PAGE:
ARTICLE INFO

Article history:

Received 25 September 2014

Received in revised form 26 October 2014

Accepted 25 November 2014

Available online 31 December 2014

ACKNOWLEDGEMENTS

This work was financially supported by the nstitute of Sustainable Agrotechnology ( INSAT) and Centre of Advance Sensor Technology ( CEASTech) of Universiti Malaysia Perlis.

REFERENCES

[1] Akinaga, T., R. Hasbullah, 2002. Mango production using plastic greenhouse in Okinawa. Acta Hort. (ISHS), 575: 745-749.

[2] Dirou, J.F., 2004. AGFACTS Mango growing.

[3] Farook, R.S.M., A.H.A. Aziz, A. Harun, Z. Husin, A.Y.M. Shakaff, M.N.D.L.N. Jaafar, 2012. Data Mining on Climatic Factors for Harumanis Mango Yield Prediction. Intelligent Systems, Modelling and Simulation, International Conference on, 0, 115-119. doi:http://doi.ieeecomputersociety.org/10.1109/ISMS.2012.51

[4] Farook, R.S.M., Z. Husin, A.H.A. Aziz, A.Y.M. Shakaff, A. Zakaria, L.M. Kamarudin, M.N. Jaafar, 2011. Agent-based Decision Support System for Harumanis Mango Flower Initiation. 2011 Third International Conference on Computational Intelligence, Modelling & Simulation, 68-73. doi:10.1109/CIMSim.2011.22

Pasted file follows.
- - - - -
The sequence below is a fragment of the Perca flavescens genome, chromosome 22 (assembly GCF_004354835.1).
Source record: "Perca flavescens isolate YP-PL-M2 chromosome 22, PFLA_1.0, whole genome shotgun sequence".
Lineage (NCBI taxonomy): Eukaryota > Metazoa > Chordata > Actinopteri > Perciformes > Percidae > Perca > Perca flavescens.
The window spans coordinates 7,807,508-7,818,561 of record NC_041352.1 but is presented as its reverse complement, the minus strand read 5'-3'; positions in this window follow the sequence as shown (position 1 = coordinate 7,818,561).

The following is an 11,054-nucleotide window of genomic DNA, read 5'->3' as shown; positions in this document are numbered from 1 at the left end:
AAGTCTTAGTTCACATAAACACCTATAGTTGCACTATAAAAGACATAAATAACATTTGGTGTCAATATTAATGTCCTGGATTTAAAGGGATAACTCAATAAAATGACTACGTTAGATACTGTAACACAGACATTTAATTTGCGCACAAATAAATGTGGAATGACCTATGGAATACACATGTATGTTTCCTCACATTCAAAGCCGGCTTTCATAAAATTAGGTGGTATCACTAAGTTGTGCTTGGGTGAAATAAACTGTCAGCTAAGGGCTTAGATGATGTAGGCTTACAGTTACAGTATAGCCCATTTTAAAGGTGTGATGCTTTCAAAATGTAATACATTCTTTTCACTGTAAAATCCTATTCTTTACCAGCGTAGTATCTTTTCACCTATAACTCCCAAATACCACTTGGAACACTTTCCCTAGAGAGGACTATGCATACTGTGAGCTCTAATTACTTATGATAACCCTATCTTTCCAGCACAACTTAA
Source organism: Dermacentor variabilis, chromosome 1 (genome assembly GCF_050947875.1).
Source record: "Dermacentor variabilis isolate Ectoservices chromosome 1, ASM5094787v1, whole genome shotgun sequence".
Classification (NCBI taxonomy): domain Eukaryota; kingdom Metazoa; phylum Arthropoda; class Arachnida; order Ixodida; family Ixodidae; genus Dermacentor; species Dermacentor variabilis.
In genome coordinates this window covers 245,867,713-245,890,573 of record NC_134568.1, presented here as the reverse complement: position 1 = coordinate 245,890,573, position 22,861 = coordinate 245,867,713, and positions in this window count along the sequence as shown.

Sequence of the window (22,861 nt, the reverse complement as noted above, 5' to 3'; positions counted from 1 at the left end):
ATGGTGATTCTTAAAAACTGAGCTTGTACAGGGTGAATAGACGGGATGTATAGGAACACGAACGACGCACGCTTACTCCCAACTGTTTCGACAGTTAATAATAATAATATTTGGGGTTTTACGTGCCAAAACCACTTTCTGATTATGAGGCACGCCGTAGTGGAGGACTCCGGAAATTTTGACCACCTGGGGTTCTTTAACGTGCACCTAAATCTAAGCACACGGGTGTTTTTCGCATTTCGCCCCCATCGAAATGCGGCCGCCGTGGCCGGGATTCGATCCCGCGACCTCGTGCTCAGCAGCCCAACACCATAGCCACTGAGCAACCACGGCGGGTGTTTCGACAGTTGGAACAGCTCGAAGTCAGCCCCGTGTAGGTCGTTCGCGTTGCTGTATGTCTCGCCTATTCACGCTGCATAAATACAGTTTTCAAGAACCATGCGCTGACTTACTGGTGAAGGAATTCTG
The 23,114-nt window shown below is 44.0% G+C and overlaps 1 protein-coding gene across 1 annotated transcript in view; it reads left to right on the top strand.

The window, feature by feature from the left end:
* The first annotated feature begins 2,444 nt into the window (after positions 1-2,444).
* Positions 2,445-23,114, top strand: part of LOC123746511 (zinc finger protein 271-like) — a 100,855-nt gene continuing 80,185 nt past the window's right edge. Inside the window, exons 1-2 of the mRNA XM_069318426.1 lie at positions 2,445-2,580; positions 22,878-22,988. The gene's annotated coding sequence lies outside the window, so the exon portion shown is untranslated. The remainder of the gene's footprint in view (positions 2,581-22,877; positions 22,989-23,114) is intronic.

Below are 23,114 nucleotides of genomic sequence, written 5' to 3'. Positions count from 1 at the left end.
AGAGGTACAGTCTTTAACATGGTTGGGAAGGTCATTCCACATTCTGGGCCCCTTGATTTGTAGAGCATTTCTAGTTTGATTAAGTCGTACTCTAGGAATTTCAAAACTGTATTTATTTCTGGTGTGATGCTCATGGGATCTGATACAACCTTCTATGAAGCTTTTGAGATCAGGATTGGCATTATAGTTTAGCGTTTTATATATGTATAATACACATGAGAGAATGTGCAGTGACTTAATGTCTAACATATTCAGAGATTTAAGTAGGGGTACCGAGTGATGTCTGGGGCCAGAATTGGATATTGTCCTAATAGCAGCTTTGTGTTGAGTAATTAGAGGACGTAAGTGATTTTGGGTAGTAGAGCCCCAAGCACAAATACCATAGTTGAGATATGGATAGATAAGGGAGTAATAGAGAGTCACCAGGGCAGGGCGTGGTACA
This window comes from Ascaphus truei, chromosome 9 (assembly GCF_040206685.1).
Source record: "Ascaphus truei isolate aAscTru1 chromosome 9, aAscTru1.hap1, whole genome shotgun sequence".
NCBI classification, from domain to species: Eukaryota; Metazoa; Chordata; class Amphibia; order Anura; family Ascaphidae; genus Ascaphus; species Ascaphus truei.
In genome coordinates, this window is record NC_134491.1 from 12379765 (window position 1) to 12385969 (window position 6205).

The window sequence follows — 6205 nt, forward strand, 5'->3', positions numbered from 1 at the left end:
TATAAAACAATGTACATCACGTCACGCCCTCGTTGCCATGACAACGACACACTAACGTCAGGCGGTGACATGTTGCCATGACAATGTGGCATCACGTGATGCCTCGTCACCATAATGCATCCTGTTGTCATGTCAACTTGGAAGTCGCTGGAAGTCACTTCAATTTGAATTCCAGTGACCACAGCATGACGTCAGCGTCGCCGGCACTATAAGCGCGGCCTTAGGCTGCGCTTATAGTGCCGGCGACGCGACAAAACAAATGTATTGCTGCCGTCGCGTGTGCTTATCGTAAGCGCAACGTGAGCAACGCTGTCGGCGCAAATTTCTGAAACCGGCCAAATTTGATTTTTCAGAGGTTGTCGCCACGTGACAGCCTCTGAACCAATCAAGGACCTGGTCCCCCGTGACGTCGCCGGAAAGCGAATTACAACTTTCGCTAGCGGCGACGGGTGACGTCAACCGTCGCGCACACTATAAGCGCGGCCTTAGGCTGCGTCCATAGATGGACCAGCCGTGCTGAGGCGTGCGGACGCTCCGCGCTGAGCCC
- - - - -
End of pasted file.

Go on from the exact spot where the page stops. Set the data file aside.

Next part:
[5] Food and Agriculture Organization of the United Nations. Horticultural Crops, G., 1990. Protected Cultivation in the Mediterranean Climate: A Manual. Plant Production Protection Paper 90. FAO, Rome, 90. Food and Agriculture Organization of the United Nations.

[6] Gunjate, R.T., A.R. Kumbhar, I.M. Thimaiah, S.M. Amin, 2009. Growth and fruiting of some mango cultivars under high density plantation in arid conditions of Gujarat (India) . Acta Hort. (ISHS), 820: 463468.

[7] Harun, A., R.S.M. Farook, L.M. Kamarudin, M.F. Ramli, D.L. Ndzi, A.Y.M. Shakaff, M.N. Jaafar, 2012. Wireless Sensor Networks Based Solution for Harumanis Yield Monitoring. International Conference on Man-Machine systems (ICoMMS).

[8] Jensen, M.H., 2002. Controlled Environment Agriculture in Deserts, Tropics and Temperate Regions- A world Review. Acta Hort. (ISHS), 578: 19-25. Retrieved from http://www.actahort.org/books/578/578_1.htm

[9] Marcelis, L.F.M., 2012. Environmental Impacts 2: The Road to Environmental Friendly Production in Greenhouses. International Meeting on Controlled Environment Agriculture.

[10] Medina, D., R. Gomez, E. Guirado, 2009. Preliminary observations about Tommy Atkins Production outdoors and under plastic greenhouse in Southern Mainland Spain. Acta Hort. (ISHS), 820: 443-446.